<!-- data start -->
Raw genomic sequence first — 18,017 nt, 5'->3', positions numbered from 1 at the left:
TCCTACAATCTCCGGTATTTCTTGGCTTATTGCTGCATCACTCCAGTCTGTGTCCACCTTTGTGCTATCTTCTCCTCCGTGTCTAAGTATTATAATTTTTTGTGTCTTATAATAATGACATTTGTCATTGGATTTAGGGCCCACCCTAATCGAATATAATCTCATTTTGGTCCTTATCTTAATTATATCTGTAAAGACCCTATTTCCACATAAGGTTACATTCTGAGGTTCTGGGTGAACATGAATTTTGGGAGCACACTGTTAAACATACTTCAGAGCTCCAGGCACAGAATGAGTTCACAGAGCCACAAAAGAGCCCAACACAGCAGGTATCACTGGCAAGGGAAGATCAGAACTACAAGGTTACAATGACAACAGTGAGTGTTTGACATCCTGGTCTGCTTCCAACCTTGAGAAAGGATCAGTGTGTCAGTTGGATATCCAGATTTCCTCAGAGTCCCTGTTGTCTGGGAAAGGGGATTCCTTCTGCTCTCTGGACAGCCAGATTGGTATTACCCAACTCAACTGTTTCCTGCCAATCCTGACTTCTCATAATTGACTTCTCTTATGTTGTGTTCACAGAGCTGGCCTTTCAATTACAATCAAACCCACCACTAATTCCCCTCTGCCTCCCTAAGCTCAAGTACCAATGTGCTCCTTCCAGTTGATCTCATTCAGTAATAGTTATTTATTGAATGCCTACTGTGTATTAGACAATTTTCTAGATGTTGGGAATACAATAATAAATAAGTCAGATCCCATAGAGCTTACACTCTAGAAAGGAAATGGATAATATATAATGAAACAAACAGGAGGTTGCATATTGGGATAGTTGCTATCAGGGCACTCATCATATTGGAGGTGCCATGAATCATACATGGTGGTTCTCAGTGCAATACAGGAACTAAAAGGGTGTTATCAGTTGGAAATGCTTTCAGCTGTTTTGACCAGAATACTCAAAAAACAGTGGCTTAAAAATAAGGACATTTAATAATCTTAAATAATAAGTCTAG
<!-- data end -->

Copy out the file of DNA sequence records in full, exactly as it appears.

Raw genomic sequence first — 18,017 nt, 5'->3', positions numbered from 1 at the left:
TCCTACAATCTCCGGTATTTCTTGGCTTATTGCTGCATCACTCCAGTCTGTGTCCACCTTTGTGCTATCTTCTCCTCCGTGTCTAAGTATTATAATTTTTTGTGTCTTATAATAATGACATTTGTCATTGGATTTAGGGCCCACCCTAATCGAATATAATCTCATTTTGGTCCTTATCTTAATTATATCTGTAAAGACCCTATTTCCACATAAGGTTACATTCTGAGGTTCTGGGTGAACATGAATTTTGGGAGCACACTGTTAAACATACTTCAGAGCTCCAGGCACAGAATGAGTTCACAGAGCCACAAAAGAGCCCAACACAGCAGGTATCACTGGCAAGGGAAGATCAGAACTACAAGGTTACAATGACAACAGTGAGTGTTTGACATCCTGGTCTGCTTCCAACCTTGAGAAAGGATCAGTGTGTCAGTTGGATATCCAGATTTCCTCAGAGTCCCTGTTGTCTGGGAAAGGGGATTCCTTCTGCTCTCTGGACAGCCAGATTGGTATTACCCAACTCAACTGTTTCCTGCCAATCCTGACTTCTCATAATTGACTTCTCTTATGTTGTGTTCACAGAGCTGGCCTTTCAATTACAATCAAACCCACCACTAATTCCCCTCTGCCTCCCTAAGCTCAAGTACCAATGTGCTCCTTCCAGTTGATCTCATTCAGTAATAGTTATTTATTGAATGCCTACTGTGTATTAGACAATTTTCTAGATGTTGGGAATACAATAATAAATAAGTCAGATCCCATAGAGCTTACACTCTAGAAAGGAAATGGATAATATATAATGAAACAAACAGGAGGTTGCATATTGGGATAGTTGCTATCAGGGCACTCATCATATTGGAGGTGCCATGAATCATACATGGTGGTTCTCAGTGCAATACAGGAACTAAAAGGGTGTTATCAGTTGGAAATGCTTTCAGCTGTTTTGACCAGAATACTCAAAAAACAGTGGCTTAAAAATAAGGACATTTAATAATCTTAAATAATAAGTCTAG